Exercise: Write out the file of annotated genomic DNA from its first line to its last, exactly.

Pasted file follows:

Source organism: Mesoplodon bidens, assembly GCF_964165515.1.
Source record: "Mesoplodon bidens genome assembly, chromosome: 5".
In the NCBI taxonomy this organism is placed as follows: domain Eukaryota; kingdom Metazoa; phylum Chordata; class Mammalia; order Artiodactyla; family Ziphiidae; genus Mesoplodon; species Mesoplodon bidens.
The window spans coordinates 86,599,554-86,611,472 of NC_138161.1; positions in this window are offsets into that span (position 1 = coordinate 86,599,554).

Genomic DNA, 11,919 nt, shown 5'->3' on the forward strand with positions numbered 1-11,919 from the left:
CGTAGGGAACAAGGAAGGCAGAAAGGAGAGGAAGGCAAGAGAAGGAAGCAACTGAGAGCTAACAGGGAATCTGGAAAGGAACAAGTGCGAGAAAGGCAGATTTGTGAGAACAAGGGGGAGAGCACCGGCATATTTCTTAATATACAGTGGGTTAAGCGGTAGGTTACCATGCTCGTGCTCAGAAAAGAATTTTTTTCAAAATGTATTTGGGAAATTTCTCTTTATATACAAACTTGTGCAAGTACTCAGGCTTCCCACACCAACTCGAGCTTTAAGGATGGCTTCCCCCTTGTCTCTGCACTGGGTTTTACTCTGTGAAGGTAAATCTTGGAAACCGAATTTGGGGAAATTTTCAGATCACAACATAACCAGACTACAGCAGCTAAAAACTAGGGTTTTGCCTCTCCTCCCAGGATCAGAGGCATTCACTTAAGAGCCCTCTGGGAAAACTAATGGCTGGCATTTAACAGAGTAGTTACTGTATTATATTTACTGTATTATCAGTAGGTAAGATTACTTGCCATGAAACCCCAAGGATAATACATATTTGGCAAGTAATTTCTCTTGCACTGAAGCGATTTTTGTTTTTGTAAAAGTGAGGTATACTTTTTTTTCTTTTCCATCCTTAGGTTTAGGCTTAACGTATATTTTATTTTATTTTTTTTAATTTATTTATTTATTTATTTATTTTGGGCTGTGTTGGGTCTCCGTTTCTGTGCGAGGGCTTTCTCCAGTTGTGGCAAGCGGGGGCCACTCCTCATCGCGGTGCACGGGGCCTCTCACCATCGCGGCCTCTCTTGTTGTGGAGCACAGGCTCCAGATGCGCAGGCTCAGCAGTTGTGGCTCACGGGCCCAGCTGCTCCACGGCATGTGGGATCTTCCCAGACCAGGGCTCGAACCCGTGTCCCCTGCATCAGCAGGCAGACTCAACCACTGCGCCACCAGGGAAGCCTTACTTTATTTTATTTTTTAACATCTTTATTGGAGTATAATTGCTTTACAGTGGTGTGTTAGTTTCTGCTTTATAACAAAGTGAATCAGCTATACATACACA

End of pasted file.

Source organism: Mesoplodon bidens, assembly GCF_964165515.1.
Source record: "Mesoplodon bidens genome assembly, chromosome: 5".
In the NCBI taxonomy this organism is placed as follows: domain Eukaryota; kingdom Metazoa; phylum Chordata; class Mammalia; order Artiodactyla; family Ziphiidae; genus Mesoplodon; species Mesoplodon bidens.
The window spans coordinates 86,599,554-86,611,472 of NC_138161.1; positions in this window are offsets into that span (position 1 = coordinate 86,599,554).

Genomic DNA, 11,919 nt, shown 5'->3' on the forward strand with positions numbered 1-11,919 from the left:
CGTAGGGAACAAGGAAGGCAGAAAGGAGAGGAAGGCAAGAGAAGGAAGCAACTGAGAGCTAACAGGGAATCTGGAAAGGAACAAGTGCGAGAAAGGCAGATTTGTGAGAACAAGGGGGAGAGCACCGGCATATTTCTTAATATACAGTGGGTTAAGCGGTAGGTTACCATGCTCGTGCTCAGAAAAGAATTTTTTTCAAAATGTATTTGGGAAATTTCTCTTTATATACAAACTTGTGCAAGTACTCAGGCTTCCCACACCAACTCGAGCTTTAAGGATGGCTTCCCCCTTGTCTCTGCACTGGGTTTTACTCTGTGAAGGTAAATCTTGGAAACCGAATTTGGGGAAATTTTCAGATCACAACATAACCAGACTACAGCAGCTAAAAACTAGGGTTTTGCCTCTCCTCCCAGGATCAGAGGCATTCACTTAAGAGCCCTCTGGGAAAACTAATGGCTGGCATTTAACAGAGTAGTTACTGTATTATATTTACTGTATTATCAGTAGGTAAGATTACTTGCCATGAAACCCCAAGGATAATACATATTTGGCAAGTAATTTCTCTTGCACTGAAGCGATTTTTGTTTTTGTAAAAGTGAGGTATACTTTTTTTTCTTTTCCATCCTTAGGTTTAGGCTTAACGTATATTTTATTTTATTTTTTTTAATTTATTTATTTATTTATTTATTTTGGGCTGTGTTGGGTCTCCGTTTCTGTGCGAGGGCTTTCTCCAGTTGTGGCAAGCGGGGGCCACTCCTCATCGCGGTGCACGGGGCCTCTCACCATCGCGGCCTCTCTTGTTGTGGAGCACAGGCTCCAGATGCGCAGGCTCAGCAGTTGTGGCTCACGGGCCCAGCTGCTCCACGGCATGTGGGATCTTCCCAGACCAGGGCTCGAACCCGTGTCCCCTGCATCAGCAGGCAGACTCAACCACTGCGCCACCAGGGAAGCCTTACTTTATTTTATTTTTTAACATCTTTATTGGAGTATAATTGCTTTACAGTGGTGTGTTAGTTTCTGCTTTATAACAAAGTGAATCAGCTATACATACACA